Of course, there’s the standard answer: eating a healthy diet low in salt and high in fibre, whole foods and fruits and vegetables. Beyond this, there are some supplemental considerations. For example, deficiencies in calcium, magnesium and potassium have been linked to high blood pressure. Garlic, taken raw or in pill form, has a blood-thinning effect and is effective in lowering blood pressure. Herbal preparations of bilberry and bitter orange help keep arteries flexible and lower blood pressure while strengthening the heartbeat.

Conquering cholesterol

Cholesterol is a fatty, waxy substance that occurs naturally in the body. In fact, some cholesterol is actually necessary for good health. When elevated blood levels of low-density lipoproteins [LDLs, the “bad” cholesterol] are detected, however, doctors start to worry.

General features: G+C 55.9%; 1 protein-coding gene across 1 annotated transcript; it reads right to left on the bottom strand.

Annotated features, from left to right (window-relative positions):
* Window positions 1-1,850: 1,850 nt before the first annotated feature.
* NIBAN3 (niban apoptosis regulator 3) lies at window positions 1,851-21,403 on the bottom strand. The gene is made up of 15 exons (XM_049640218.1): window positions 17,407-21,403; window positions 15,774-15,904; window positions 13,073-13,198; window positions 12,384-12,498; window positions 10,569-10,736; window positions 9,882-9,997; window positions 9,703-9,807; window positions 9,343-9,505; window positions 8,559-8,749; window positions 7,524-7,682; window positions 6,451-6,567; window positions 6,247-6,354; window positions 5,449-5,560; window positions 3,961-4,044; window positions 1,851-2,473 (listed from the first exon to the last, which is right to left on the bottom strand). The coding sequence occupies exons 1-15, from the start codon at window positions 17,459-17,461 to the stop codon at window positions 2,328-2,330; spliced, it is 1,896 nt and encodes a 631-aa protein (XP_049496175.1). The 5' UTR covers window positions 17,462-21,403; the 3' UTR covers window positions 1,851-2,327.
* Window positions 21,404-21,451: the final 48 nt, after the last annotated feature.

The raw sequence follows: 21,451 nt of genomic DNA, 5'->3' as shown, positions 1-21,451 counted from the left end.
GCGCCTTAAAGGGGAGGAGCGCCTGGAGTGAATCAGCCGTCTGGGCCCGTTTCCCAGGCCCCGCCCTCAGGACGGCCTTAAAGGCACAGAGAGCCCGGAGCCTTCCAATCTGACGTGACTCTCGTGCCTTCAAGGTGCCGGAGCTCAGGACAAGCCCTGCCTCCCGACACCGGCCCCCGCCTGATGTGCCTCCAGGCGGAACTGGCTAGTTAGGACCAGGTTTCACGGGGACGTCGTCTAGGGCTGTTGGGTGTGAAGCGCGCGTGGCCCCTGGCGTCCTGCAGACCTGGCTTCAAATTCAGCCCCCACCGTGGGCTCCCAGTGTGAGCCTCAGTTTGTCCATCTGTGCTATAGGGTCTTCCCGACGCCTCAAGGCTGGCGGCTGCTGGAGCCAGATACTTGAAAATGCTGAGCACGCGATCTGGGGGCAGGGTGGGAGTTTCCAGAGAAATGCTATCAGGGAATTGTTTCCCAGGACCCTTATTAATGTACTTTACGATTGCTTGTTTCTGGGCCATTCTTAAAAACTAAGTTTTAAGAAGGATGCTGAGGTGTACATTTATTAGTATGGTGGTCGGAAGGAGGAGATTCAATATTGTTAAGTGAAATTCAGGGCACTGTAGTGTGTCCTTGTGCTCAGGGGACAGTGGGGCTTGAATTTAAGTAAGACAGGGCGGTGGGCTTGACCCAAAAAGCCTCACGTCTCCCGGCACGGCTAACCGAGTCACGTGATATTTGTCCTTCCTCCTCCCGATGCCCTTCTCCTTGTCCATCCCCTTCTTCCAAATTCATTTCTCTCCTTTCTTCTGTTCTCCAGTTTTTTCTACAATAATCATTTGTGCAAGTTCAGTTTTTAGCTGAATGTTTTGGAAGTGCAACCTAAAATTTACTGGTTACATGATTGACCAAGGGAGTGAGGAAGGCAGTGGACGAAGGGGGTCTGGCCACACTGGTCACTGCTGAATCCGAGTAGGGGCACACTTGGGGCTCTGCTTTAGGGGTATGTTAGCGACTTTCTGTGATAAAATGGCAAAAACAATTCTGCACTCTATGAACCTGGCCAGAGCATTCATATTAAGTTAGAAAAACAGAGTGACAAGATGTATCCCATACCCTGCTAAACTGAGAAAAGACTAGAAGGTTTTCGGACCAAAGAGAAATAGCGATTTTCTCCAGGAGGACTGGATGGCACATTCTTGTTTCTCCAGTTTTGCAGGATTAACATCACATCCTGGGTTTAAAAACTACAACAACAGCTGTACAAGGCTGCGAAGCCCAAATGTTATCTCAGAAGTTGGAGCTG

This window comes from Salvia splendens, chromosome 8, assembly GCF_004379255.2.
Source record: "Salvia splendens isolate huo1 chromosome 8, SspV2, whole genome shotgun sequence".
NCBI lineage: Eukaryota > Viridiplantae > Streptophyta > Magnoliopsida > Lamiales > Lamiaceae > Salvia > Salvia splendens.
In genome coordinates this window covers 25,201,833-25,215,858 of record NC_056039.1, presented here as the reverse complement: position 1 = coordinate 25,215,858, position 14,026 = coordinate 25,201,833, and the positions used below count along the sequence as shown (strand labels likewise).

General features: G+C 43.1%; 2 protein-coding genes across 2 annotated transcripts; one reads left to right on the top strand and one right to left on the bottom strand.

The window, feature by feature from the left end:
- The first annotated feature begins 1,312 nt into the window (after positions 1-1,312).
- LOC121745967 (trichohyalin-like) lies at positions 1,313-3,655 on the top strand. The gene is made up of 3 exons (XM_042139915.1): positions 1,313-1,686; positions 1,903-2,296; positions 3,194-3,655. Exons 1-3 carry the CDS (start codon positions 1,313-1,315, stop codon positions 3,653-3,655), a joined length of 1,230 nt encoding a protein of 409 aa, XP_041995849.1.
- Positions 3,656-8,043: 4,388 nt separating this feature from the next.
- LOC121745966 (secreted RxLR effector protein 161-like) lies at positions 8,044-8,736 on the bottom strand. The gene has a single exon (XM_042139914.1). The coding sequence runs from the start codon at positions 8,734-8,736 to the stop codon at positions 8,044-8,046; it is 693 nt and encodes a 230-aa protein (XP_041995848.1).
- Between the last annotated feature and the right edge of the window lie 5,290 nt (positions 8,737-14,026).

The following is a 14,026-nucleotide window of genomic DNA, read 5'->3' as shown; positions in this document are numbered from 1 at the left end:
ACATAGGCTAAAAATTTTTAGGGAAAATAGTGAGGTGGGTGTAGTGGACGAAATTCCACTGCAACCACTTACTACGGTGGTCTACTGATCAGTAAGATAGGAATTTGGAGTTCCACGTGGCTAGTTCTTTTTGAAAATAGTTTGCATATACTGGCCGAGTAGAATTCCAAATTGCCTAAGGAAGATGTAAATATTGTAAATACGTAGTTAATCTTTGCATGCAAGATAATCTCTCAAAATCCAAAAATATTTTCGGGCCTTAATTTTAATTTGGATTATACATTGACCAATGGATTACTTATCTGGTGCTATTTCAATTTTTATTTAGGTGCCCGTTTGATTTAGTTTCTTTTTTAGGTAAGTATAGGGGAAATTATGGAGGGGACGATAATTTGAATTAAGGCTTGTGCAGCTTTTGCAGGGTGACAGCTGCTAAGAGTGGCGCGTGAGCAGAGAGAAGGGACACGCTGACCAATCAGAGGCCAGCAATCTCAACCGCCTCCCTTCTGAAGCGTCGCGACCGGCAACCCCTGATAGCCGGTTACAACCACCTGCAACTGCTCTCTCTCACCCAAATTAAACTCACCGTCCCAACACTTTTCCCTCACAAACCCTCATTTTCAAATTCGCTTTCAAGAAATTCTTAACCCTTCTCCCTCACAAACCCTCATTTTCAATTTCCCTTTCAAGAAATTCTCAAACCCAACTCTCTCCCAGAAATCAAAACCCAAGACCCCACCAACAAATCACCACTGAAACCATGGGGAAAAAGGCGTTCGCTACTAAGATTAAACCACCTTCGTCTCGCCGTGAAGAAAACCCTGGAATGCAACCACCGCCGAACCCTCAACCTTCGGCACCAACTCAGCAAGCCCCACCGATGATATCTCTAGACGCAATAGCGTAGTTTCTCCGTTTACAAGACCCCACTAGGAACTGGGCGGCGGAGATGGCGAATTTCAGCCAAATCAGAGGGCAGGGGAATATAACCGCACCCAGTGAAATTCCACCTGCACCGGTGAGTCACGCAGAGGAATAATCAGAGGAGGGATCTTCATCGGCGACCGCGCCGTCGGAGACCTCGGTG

Elevated LDLs are considered a contributor to plaque build-up in arteries, narrowing them so that blood flow to the brain, kidneys, genitals, heart and extremities, is impeded. Their counterpart, high-density lipoproteins [HDLs, the “good” cholesterol], can actually take cholesterol out of arteries and back to the liver. In short, the higher your HDL compared to your LDL levels, the lower your risk of heart disease.

Natural approaches to lowering cholesterol levels include following a healthy diet. Avoiding fried foods and limiting your intake of salt, meat, and foods high in saturated fats is a must. Eating plenty of vitamin- and mineral-rich fresh, organic fruits and vegetables, and especially green leafy vegetables will also make a difference.